26 September 2023

PS from the PaSt … ! 18 – 24 April 2012

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1. This week 10 years ago, a review of Jobs Services Australia (JSA) found some contractors were exploiting the system.

The review by former national Treasury and Finance executive Robert Butterworth involved 14 organisations operating at 87 sites and, according to the Commonwealth Minister for Employment Participation, Kate Ellis, confirmed the need to reform the JSA payment system.

“While JSA continues to perform better than the previous system, the review has shown evidence of inappropriate claims of provider-brokered outcomes,” Ms Ellis said. “The review has found an unacceptably high rate of claims by JSA providers that should have been paid at the lower rate.”

2. The Commonwealth Department of Agriculture, Fisheries and Forestry (DAFF) announced the establishment of the Centre of Excellence for Biosecurity Risk Analysis to play a key role in furthering Australia’s capabilities to analyse and manage potential risks to biosecurity.

Assistant Secretary for Biosecurity Policy at DAFF, Dr Vanessa Findlay said the Centre would allow researchers to identify and develop advanced risk-analysis techniques and methods in line with the strategic objectives for Australia’s biosecurity system.

“This includes finding practical rigorous solutions to combat future and current potential risks that could be harmful to Australia’s environment,” Dr Findlay said.

3. The Australian Government recognised reform in Myanmar (Burma) by easing autonomous sanctions and normalising trade.

The sanctions adjustment reduced the number of people subject to Australia’s financial sanctions and travel restrictions from 392 to about 130. Civilians, including the President and other reformists within the Government and Parliament, were removed from the list while serving military figures and individuals of human rights concern remained.

Australia would also retain its arms embargo.

4. A group of 60 Australian scientists rejected findings in the Murray–Darling Basin Plan, claiming there was insufficient transparency to justify the system’s estimated water needs.

Director of the Australian Wetlands and Rivers Centre at the University of New South Wales, Professor Richard Kingsford said the proposed plan was based solely on historical data and failed to account for future climatic changes, despite unequivocal evidence that global temperatures were rising, leading to corresponding changes in rainfall, evaporation and stream run-off.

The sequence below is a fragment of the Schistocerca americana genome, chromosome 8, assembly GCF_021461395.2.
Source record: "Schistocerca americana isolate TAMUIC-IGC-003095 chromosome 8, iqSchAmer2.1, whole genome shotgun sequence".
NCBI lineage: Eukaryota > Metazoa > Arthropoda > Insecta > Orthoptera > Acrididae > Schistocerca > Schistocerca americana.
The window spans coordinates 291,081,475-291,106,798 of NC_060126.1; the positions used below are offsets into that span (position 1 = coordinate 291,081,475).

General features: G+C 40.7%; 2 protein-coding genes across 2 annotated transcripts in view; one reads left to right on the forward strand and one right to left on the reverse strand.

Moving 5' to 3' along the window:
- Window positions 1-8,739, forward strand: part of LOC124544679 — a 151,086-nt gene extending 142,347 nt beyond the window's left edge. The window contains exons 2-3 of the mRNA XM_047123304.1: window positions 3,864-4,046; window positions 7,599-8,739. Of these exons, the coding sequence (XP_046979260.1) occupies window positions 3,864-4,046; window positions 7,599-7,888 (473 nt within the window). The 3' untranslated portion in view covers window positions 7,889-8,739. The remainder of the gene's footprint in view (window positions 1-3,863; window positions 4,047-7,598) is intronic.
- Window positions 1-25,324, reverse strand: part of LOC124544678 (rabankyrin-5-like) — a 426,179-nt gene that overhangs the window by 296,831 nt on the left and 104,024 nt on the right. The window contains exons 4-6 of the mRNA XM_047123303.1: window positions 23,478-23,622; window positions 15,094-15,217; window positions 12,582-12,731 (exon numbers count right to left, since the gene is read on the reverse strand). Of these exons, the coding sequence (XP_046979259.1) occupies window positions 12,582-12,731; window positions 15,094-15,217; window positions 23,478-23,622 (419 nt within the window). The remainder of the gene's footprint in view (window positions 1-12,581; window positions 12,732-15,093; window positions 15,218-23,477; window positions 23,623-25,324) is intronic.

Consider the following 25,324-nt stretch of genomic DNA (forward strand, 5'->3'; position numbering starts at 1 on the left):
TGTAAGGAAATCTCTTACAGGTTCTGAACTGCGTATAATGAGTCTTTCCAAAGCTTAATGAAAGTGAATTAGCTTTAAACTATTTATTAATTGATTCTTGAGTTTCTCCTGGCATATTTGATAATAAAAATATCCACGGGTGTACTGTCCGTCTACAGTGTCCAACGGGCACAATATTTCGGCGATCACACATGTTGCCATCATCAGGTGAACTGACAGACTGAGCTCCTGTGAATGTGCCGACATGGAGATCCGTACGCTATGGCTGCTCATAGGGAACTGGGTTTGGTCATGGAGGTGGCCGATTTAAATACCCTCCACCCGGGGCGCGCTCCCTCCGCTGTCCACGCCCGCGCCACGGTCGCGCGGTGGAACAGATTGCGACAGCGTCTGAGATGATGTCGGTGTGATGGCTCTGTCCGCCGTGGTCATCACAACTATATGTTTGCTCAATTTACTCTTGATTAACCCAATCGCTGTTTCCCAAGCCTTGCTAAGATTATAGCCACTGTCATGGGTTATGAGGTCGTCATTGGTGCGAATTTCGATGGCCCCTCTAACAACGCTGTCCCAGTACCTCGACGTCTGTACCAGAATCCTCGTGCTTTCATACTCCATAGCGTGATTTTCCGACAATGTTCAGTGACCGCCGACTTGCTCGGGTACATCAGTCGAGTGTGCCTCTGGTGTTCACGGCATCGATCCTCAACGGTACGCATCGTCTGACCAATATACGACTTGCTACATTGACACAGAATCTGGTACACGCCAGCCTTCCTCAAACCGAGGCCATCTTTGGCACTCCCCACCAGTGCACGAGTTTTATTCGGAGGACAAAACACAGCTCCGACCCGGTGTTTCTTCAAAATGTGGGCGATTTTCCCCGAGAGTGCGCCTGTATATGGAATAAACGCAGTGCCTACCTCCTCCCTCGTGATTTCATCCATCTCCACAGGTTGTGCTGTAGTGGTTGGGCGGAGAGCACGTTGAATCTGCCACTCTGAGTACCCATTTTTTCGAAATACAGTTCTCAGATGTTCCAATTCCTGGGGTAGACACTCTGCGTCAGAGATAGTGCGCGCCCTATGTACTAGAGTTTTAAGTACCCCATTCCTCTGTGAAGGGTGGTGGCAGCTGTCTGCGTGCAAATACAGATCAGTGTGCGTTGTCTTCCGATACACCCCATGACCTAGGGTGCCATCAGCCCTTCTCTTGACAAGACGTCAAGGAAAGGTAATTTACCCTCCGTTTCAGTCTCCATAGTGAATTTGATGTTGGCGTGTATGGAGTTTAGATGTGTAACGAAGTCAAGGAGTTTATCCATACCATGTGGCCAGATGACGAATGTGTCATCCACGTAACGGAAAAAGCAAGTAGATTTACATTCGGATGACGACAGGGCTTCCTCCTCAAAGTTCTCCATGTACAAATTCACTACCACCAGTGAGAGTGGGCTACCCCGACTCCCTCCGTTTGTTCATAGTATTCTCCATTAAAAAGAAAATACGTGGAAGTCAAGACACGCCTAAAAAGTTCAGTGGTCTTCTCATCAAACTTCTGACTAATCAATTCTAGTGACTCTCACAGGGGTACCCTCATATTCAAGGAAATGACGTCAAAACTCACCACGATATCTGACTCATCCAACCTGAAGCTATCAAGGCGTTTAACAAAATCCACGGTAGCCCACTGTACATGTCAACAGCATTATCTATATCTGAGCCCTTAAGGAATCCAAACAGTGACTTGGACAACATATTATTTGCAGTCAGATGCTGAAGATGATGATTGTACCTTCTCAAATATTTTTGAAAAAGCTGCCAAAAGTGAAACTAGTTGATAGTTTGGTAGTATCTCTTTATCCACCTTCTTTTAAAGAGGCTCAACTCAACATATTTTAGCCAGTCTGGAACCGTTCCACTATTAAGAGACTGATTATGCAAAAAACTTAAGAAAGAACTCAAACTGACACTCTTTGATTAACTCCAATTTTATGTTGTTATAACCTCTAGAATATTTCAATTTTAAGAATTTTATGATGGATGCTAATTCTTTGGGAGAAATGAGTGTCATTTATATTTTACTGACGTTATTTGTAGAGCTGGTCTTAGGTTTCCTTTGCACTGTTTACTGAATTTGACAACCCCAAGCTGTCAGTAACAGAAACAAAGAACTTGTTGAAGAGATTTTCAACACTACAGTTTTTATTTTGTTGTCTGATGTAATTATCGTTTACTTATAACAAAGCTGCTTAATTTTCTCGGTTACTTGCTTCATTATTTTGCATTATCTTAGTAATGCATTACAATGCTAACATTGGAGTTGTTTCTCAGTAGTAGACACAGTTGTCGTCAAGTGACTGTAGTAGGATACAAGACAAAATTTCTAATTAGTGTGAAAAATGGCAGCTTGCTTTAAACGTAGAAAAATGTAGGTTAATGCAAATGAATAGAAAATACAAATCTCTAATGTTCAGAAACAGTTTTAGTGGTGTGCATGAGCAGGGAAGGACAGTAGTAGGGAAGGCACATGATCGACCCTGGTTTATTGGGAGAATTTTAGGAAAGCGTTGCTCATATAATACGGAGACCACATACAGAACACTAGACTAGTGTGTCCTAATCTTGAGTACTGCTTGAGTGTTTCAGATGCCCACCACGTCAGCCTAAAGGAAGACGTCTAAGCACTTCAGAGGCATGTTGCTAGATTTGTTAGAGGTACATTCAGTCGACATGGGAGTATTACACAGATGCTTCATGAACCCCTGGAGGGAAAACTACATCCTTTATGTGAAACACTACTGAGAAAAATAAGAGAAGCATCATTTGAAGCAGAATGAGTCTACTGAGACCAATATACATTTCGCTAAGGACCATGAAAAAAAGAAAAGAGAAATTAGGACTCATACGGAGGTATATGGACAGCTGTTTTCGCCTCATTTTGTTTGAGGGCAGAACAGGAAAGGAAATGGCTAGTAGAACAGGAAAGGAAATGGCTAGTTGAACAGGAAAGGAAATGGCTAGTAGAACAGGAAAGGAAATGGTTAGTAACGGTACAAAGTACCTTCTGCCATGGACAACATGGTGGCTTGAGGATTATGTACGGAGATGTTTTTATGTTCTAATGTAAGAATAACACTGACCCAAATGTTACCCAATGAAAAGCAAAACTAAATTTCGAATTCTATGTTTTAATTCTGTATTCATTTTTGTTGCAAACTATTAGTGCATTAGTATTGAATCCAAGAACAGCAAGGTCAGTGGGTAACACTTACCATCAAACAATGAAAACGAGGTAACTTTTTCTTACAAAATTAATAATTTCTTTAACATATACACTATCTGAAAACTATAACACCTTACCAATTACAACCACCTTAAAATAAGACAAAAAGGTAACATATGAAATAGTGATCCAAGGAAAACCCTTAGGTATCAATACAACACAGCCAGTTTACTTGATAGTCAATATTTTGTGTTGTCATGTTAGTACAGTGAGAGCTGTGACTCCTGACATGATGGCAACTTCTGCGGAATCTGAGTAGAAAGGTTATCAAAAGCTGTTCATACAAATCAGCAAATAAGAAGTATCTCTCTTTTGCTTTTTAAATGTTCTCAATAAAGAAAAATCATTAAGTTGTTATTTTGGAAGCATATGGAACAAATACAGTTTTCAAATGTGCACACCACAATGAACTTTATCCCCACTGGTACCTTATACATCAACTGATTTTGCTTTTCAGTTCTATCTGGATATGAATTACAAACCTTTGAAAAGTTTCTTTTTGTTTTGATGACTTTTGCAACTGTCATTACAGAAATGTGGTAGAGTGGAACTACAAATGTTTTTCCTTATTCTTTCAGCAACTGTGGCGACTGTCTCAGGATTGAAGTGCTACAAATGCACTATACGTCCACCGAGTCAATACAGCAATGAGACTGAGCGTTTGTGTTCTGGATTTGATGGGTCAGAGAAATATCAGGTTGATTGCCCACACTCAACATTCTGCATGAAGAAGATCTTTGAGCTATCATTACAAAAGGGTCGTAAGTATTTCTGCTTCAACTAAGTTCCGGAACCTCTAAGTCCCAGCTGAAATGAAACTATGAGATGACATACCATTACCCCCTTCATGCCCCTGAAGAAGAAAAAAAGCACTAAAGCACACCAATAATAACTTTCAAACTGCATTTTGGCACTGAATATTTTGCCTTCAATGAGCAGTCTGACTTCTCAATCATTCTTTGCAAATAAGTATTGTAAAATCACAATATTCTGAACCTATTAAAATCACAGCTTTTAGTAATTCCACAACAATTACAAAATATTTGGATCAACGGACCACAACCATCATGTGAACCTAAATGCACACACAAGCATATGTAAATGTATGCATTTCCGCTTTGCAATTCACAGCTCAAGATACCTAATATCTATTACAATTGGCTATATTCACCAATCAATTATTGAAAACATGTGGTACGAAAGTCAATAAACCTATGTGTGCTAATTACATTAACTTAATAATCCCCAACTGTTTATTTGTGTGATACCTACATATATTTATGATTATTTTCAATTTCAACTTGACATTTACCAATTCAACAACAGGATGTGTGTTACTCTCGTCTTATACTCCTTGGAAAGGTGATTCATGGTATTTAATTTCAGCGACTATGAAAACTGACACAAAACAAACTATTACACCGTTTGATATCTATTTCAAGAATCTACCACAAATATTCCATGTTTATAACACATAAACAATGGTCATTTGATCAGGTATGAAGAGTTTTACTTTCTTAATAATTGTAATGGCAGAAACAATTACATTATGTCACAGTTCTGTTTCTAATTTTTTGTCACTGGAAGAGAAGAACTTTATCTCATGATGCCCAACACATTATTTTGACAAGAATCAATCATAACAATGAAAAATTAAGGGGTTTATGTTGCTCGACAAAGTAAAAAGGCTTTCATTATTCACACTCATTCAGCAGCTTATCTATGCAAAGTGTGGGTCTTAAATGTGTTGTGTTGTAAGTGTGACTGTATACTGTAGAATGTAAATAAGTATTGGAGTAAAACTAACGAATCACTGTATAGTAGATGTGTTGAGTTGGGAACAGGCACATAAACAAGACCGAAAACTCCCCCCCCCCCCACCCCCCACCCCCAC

“As well, it takes insufficient account of likely increasing groundwater extraction in the future, possibly as much as 2,600GL a year,” Professor Kingsford said. “Groundwater and surface-water resources should be managed together, given that groundwater often underpins surface water flows.”

5. A new male gorilla arrived at Sydney’s Taronga Zoo from France as part of an international breeding program for the critically endangered western lowland gorillas.

Senior Curator at the Zoo, Erna Walraven said the gorilla, named Kibali, was an 11-year-old who had been specially selected to introduce new genetics to Taronga’s gorilla group. Ms Walraven said Taronga’s current “silverback” gorilla had sired 14 offspring but to maintain genetic diversity within Australasia and provide those offspring with a breeding mate, it was important to introduce an unrelated male.

She said Taronga staff had travelled to Europe in 2011 to work with European zoos to select a male with the best genetic and behavioural characteristics.

6. And a decade ago, the NSW Office of Water began trialling new technology to provide real-time monitoring of potential “blackwater” events — natural events that can occur during times of drought or floods involving decaying organic matter that uses up oxygen and darkens water.

The phenomenon places stress on fish and other aquatic life forms, potentially leading to fish kills.

The Office said the aim of the project was twofold: to provide an early warning system for dropping oxygen levels so water managers could better control water quality impacts; and to benefit water users, especially during crisis events and in drought conditions when fish were subject to oxygen-related stress.

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